Tobusch fishhook cactus

Distribution map of Tobusch fishhook cactus

Distribution

Current

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Distribution map of Tobusch fishhook cactus (Sclerocactus brevihamatus ssp. tobuschii ).

Scientific Name
Sclerocactus brevihamatus ssp. tobuschii
Other Scientific Names
Mammillaria tobuschii, Ancistrocactus tobuschii, Ancistrocactus scheeri ssp. tobuschii, Echinocactus tobuschii, Ferocactus tobuschii, Pediocactus brevihamatus ssp.tobuschii
Other Common Names
shorthook fishhook cactus
Status
Federally and State Endangered
Global Rank
G3T3
State Rank
S3

Global Location

Tobusch fishhook cactus is found on western Edwards Plateau of Texas in Bandera, Edwards, Kerr, Kimble, Kinney, Real, Uvalde, and Val Verde counties.

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Description

Tobusch fishhook cactus is a succulent perennial usually with solitary stems that are 3-15 cm tall and 1-15 cm in diameter. The low dome-shaped stems have 8-12, poorly defined, vertical ridges that are divided into spine-tipped, cone-shaped projections. Each projection has spines arising from each tip. Spines turn from yellow to gray as they age, and are covered with microscopic hairs. Most of the spines (radial spines) form a ring around the projection’s tip, and radiate outward and parallel to the stem surface. There are typically 7-9, straight, needle-like, irregularly spreading radial spines which grow 1-2 cm long. Other spines (central spines) arise interior to the radial spines and point away from the stem. Longer than the radial spines, the three to five central spines are divided into upper and lower spines. The upper two central spines are 2-4 cm long and form a “V”; sometimes there are one or two smaller central spines within the “V”. The hooked lower central spine points straight out or at an angle, is stout, and 2.2-3 cm long. Flowers of Tobusch fishhook cactus are bright yellow, yellowish-green, or golden-yellow. The torpedo-shaped fruits are 2.5-3 cm long and green with a pink cast when ripe.

Flowers of Tobusch fishhook cactus can be yellowish-green (or golden-yellow or bright yellow - not shown).

Flowers of Tobusch fishhook cactus can be yellowish-green (or golden-yellow or bright yellow - not shown).

Credit: Jackie Poole - Texas Parks & Wildlife Dept.

Tobusch fishhook cactus has 7-9 shorter, needle-like radial spines that arise exterior to 3-5 longer central spines. Two upper central spines form a “V”, and a stout lower, hooked central spine points straight out.

Tobusch fishhook cactus has 7-9 shorter, needle-like radial spines that arise exterior to 3-5 longer central spines. Two upper central spines form a “V”, and a stout lower, hooked central spine points straight out.

Credit: Craig Farquhar- Texas Parks & Wildlife Dept.

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Similar Species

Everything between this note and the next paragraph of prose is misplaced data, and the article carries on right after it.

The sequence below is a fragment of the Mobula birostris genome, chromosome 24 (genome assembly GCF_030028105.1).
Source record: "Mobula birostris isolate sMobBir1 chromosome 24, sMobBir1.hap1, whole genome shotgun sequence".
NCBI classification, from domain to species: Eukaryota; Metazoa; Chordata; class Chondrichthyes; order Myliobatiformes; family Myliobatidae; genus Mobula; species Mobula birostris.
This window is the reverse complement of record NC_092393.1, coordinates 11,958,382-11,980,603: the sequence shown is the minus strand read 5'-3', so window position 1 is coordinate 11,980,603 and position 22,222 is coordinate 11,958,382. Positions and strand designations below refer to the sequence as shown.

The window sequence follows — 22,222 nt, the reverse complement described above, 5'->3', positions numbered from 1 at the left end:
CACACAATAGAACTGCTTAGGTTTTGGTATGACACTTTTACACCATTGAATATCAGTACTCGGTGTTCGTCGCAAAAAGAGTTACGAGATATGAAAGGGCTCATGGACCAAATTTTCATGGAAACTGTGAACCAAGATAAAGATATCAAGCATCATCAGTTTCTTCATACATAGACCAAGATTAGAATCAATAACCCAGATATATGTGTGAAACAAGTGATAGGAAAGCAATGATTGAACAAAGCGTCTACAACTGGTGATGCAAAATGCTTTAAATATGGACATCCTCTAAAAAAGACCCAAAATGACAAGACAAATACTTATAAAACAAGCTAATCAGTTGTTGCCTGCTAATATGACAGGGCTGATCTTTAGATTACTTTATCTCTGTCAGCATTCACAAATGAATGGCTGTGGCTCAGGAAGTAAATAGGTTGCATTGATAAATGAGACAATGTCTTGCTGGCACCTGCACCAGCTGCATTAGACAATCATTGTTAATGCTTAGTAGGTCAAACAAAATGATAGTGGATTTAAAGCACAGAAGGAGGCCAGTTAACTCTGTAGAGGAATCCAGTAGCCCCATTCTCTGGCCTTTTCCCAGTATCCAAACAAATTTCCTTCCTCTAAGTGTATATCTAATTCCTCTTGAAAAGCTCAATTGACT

Short-spined fishhook cactus (Sclerocactus brevihamatus ssp. brevihamatus), although very similar in appearance to Tobusch fishhook cactus, is usually larger, more cylindrical in shape, and has more radial spines (12-22). Also, short-spined fishhook cactus is associated with South Texas brushland plant communities and has flowers that are a mixture of muddy pink, green, yellow, and brown. Grooved nipple cactus (Coryphantha sulcata) has straight or curved, but not hooked, spines. The yellow flowers (typically with red centers) open in late March to April, usually well after Tobusch fishhook cactus has flowered.

Short-spined fishhook cactus has more radial spines (12-22) than Tobusch fishhook cactus and flowers that are a mixture of muddy pink, green, yellow, and brown.

Short-spined fishhook cactus has more radial spines (12-22) than Tobusch fishhook cactus and flowers that are a mixture of muddy pink, green, yellow, and brown.

Credit: Jackie Poole - Texas Parks & Wildlife Dept.

Grooved nipple cactus has straight or curved spines (but not hooked) and yellow flowers.

Grooved nipple cactus has straight or curved spines (but not hooked) and yellow flowers.

Credit: Bill Carr

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Floral Characters

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Leaf Characters

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Habitat

Tobusch fishhook cactus occurs in shallow soils over limestone in grassy or rocky openings in oak-juniper or pinyon pine-oak woodland.

Habitat of Tobusch fishhook cactus.

Habitat of Tobusch fishhook cactus.

Credit: Jackie Poole - Texas Parks & Wildlife Dept.

Life Cycle Events

Flowering occurs from late January to March, and fruiting occurs February to May.

Survey Season

Although a perennial, Tobusch fishhook cactus is most easily identified while in bloom from January to March.

Comments

An undescribed species of cactus weevil (in the genus Gerstaeckeria) has been shown to lay its eggs inside the stem of Tobusch fishhook cactus. The eggs hatch into larvae, which then feed on the inner cactus tissue, thereby killing the plant. The cactus weevil is one of the main causes of death and can wipe out a large population in several years. Longhorn beetles (Moneilema species) also lay eggs inside Tobusch fishhook cactus, which hatch and eventually kill the plant.